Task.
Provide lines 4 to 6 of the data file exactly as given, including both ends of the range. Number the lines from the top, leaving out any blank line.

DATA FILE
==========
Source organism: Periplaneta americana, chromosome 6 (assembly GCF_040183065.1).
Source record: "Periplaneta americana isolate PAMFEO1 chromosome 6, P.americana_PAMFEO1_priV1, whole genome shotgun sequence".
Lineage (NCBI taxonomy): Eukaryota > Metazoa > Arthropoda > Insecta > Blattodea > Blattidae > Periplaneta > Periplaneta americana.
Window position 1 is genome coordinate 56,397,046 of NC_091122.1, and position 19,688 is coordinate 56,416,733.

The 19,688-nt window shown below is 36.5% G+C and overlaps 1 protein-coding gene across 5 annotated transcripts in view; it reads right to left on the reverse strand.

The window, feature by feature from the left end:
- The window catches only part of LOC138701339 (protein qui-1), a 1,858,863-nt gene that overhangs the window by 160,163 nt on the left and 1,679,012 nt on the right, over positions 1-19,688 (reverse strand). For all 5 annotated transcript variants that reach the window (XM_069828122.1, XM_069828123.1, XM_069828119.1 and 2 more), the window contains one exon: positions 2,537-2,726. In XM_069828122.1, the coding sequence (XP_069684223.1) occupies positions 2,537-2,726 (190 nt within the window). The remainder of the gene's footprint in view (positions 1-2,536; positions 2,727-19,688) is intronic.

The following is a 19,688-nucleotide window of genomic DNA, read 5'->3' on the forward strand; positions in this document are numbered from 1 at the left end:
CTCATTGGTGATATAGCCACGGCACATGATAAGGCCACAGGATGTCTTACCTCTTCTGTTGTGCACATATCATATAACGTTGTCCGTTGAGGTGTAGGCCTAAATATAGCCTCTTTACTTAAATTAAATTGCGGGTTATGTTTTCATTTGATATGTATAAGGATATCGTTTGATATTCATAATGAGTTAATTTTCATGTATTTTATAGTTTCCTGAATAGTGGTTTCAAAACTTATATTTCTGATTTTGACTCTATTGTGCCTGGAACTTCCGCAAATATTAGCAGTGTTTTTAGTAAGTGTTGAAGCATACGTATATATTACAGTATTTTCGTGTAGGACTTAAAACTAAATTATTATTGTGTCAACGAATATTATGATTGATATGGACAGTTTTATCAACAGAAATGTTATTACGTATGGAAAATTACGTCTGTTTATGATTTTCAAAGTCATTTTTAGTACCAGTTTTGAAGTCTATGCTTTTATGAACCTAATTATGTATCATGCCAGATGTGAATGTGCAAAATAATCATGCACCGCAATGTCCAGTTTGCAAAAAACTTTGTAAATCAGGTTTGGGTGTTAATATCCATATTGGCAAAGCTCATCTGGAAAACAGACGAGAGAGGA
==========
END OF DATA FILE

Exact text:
Window position 1 is genome coordinate 56,397,046 of NC_091122.1, and position 19,688 is coordinate 56,416,733.

The 19,688-nt window shown below is 36.5% G+C and overlaps 1 protein-coding gene across 5 annotated transcripts in view; it reads right to left on the reverse strand.

The window, feature by feature from the left end: